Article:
You are not a smoker, and you live in an environment that is free from any secondhand smoke. Lung cancer is not a real concern for you then, right?
Wrong. The United States Environmental Protection Agency (EPA) warns smokers and non-smokers alike that something else in our homes may be causing an imminent threat to our lungs. Although smoking is the number one cause of lung cancer, causing approximately 160,000 deaths annually in the U.S., radon is a silent source of danger, even beating out the number of deaths caused by secondhand smoke.
|image from unce.unr.edu|
Radon is the second leading cause of lung cancer, accounting for about 21,000 U.S. deaths annually. This statistic greatly overshadows the 3,000 annual deaths caused by secondhand smoke. Furthermore, radon is the leading cause of lung cancer in non-smokers. That is why January is National Radon Action Month.
Do you still think you have nothing to worry about? Whatever this “radon” thing is, you certainly would know if you were being exposed to it, right?
Still wrong. According to the EPA, radon is a colorless, odorless gas produced when naturally occurring uranium decays into soil and water across the entire world. It is a type of ionizing radiation and a documented carcinogen, and the American Cancer Society says that dangerous levels of it are found in every state across the country.
Although it is found outdoors in air and drinking water from lakes and rivers, the highest radon levels are found indoors and in underground sources of water. These levels of radon vary based on the composition of local rocks and soil. When the radon gas leaves the Earth, it can come into your home, work, school, or any commercial area through the floor, a wall, and foundation cracks. The highest levels of indoor radon gas are typically found in basements and crawl spaces because they are closest to the ground. For this reason, living or working in a basement for an extended period of time poses a higher risk.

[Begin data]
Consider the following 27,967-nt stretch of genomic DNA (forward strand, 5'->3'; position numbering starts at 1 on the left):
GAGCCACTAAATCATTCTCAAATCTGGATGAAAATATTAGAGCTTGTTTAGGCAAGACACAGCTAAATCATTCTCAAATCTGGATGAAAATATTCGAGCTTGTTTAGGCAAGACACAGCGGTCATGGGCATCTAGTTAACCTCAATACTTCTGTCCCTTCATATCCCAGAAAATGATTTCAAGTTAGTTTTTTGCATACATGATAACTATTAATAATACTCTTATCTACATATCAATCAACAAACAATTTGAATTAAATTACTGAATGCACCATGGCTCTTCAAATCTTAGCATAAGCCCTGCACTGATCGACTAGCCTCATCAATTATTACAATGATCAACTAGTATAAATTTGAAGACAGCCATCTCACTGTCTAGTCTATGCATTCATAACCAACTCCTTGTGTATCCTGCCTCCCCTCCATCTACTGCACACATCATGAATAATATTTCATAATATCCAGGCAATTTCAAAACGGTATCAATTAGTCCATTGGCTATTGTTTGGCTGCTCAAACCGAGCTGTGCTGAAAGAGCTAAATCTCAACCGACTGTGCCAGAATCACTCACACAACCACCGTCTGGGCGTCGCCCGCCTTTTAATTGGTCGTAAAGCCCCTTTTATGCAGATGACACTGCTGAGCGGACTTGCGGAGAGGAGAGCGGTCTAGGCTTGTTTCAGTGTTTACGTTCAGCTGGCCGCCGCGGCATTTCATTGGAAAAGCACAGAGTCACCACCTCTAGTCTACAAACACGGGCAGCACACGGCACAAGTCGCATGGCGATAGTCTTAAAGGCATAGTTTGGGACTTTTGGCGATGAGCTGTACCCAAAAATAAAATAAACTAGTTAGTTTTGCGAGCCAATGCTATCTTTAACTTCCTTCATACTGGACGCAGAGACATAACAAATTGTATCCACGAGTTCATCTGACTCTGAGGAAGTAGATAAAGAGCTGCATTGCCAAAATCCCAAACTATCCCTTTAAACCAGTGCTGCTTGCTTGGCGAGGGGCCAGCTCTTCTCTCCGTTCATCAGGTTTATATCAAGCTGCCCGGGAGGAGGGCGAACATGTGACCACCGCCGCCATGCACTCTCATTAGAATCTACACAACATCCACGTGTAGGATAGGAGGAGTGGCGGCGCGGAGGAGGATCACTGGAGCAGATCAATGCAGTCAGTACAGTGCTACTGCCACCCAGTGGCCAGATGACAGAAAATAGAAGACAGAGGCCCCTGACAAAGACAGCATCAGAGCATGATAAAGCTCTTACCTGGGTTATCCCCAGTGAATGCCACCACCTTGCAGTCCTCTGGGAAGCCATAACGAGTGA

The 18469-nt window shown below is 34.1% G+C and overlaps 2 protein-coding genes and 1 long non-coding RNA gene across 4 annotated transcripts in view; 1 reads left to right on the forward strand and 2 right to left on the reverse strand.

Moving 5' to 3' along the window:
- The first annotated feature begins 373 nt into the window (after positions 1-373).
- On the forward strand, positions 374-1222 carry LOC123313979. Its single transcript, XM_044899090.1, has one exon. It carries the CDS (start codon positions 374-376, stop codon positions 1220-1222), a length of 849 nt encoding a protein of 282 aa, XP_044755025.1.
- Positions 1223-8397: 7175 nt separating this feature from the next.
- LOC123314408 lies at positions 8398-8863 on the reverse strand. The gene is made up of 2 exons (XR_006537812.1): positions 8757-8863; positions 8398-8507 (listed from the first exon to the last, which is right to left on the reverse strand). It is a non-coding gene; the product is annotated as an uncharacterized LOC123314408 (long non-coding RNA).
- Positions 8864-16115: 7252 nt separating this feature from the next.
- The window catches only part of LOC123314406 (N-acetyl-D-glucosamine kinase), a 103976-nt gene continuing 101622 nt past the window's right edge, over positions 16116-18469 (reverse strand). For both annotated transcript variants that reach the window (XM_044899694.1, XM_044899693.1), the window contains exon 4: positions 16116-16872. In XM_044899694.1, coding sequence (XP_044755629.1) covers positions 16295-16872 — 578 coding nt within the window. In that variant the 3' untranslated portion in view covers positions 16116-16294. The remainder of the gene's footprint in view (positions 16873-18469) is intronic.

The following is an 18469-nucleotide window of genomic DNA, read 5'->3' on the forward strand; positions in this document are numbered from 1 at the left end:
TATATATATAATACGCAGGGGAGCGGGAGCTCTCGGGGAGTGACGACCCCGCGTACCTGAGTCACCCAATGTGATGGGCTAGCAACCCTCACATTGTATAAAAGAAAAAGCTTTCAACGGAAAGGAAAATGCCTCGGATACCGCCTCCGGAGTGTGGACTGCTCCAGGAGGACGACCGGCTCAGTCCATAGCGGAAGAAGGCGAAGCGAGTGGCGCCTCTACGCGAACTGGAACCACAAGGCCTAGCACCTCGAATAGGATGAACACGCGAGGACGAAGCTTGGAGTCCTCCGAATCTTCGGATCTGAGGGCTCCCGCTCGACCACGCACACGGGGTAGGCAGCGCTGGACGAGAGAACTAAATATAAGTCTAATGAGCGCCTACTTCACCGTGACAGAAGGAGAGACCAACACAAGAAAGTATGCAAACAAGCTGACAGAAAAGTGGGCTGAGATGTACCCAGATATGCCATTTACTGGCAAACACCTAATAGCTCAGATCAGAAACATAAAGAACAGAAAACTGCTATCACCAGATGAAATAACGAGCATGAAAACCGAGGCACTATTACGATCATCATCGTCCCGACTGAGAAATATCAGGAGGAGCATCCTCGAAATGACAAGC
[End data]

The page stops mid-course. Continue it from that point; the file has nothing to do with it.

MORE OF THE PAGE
So how does something naturally found in the soil become a dangerous radioactive gas? As radon decays, it breaks down into solid radioactive elements known as radon progeny. This material attaches to particles, like dust, which are then inhaled directly into the lungs. As radon and radon progeny decompose, they emit alpha particles. The effect of radiation from these particles is damage to the DNA in our bodies’ cells.
This very process could be happening right now inside your home. The EPA estimates that nearly 1 out of every 15 U.S. homes have elevated radon levels. These levels are measured by units of radioactivity per volume of air, most commonly in picocuries per liter (pCi/L). The common misconception is that a radon level lower than 4 pCi/L is safe. Although that is the standard level at which action needs to be taken to reduce radon, a level from 2-4 PCi/L is not ideal, either.
|Make radon safety a priority by testing your home|
with a radon test kit.
Image from: National Cancer Institute
If radon is found to be high in your home, you should take steps to reduce your exposure. The solutions to high radon levels include sealing any cracks in your floors, walls, or foundation, or improving the ventilation in your home through a process called “sub-slab depressurization” that uses pipes and fans. The EPA advises that only a qualified contractor should attempt to make these changes because specific technical knowledge, skills, and equipment are required. Trying to fix the radon levels on your own could make the problem worse and result in additional expenses and a higher risk. Recommended professionals can be contacted through state radon offices on the EPA website. Whichever options you find more convenient for testing and correction, be sure to take some form of preventative action. Make radon safety a priority in your home.